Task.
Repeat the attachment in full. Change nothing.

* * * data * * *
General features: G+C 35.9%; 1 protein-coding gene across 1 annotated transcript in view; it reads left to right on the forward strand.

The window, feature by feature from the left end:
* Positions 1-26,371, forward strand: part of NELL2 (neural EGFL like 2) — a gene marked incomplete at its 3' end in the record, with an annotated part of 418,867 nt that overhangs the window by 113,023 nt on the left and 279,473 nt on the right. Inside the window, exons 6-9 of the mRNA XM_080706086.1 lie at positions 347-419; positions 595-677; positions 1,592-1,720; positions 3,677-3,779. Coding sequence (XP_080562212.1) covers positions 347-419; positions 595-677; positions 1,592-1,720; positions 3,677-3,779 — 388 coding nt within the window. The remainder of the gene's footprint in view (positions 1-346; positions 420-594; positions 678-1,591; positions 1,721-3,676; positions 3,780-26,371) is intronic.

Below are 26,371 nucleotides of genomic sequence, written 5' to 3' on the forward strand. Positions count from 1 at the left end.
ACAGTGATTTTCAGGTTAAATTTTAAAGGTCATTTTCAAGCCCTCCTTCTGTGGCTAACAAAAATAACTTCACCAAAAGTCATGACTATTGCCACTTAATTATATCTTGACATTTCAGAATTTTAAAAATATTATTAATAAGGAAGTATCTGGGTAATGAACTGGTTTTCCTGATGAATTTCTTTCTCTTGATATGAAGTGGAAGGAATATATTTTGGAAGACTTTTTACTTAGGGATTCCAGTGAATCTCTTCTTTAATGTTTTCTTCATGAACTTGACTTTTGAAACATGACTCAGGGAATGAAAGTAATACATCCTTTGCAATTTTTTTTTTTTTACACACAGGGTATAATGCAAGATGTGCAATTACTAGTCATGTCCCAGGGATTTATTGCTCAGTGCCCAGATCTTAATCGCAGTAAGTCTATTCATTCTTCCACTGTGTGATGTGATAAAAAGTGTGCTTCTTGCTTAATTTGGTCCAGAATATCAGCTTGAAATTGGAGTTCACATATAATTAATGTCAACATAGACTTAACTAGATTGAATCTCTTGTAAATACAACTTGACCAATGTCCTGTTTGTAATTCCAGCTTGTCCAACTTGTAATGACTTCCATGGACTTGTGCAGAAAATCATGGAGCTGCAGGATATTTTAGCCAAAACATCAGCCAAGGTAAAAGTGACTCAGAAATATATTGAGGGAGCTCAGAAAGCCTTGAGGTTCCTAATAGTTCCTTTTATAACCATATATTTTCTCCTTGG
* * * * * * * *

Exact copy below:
General features: G+C 35.9%; 1 protein-coding gene across 1 annotated transcript in view; it reads left to right on the forward strand.

The window, feature by feature from the left end:
* Positions 1-26,371, forward strand: part of NELL2 (neural EGFL like 2) — a gene marked incomplete at its 3' end in the record, with an annotated part of 418,867 nt that overhangs the window by 113,023 nt on the left and 279,473 nt on the right. Inside the window, exons 6-9 of the mRNA XM_080706086.1 lie at positions 347-419; positions 595-677; positions 1,592-1,720; positions 3,677-3,779. Coding sequence (XP_080562212.1) covers positions 347-419; positions 595-677; positions 1,592-1,720; positions 3,677-3,779 — 388 coding nt within the window. The remainder of the gene's footprint in view (positions 1-346; positions 420-594; positions 678-1,591; positions 1,721-3,676; positions 3,780-26,371) is intronic.

Below are 26,371 nucleotides of genomic sequence, written 5' to 3' on the forward strand. Positions count from 1 at the left end.
ACAGTGATTTTCAGGTTAAATTTTAAAGGTCATTTTCAAGCCCTCCTTCTGTGGCTAACAAAAATAACTTCACCAAAAGTCATGACTATTGCCACTTAATTATATCTTGACATTTCAGAATTTTAAAAATATTATTAATAAGGAAGTATCTGGGTAATGAACTGGTTTTCCTGATGAATTTCTTTCTCTTGATATGAAGTGGAAGGAATATATTTTGGAAGACTTTTTACTTAGGGATTCCAGTGAATCTCTTCTTTAATGTTTTCTTCATGAACTTGACTTTTGAAACATGACTCAGGGAATGAAAGTAATACATCCTTTGCAATTTTTTTTTTTTTACACACAGGGTATAATGCAAGATGTGCAATTACTAGTCATGTCCCAGGGATTTATTGCTCAGTGCCCAGATCTTAATCGCAGTAAGTCTATTCATTCTTCCACTGTGTGATGTGATAAAAAGTGTGCTTCTTGCTTAATTTGGTCCAGAATATCAGCTTGAAATTGGAGTTCACATATAATTAATGTCAACATAGACTTAACTAGATTGAATCTCTTGTAAATACAACTTGACCAATGTCCTGTTTGTAATTCCAGCTTGTCCAACTTGTAATGACTTCCATGGACTTGTGCAGAAAATCATGGAGCTGCAGGATATTTTAGCCAAAACATCAGCCAAGGTAAAAGTGACTCAGAAATATATTGAGGGAGCTCAGAAAGCCTTGAGGTTCCTAATAGTTCCTTTTATAACCATATATTTTCTCCTTGG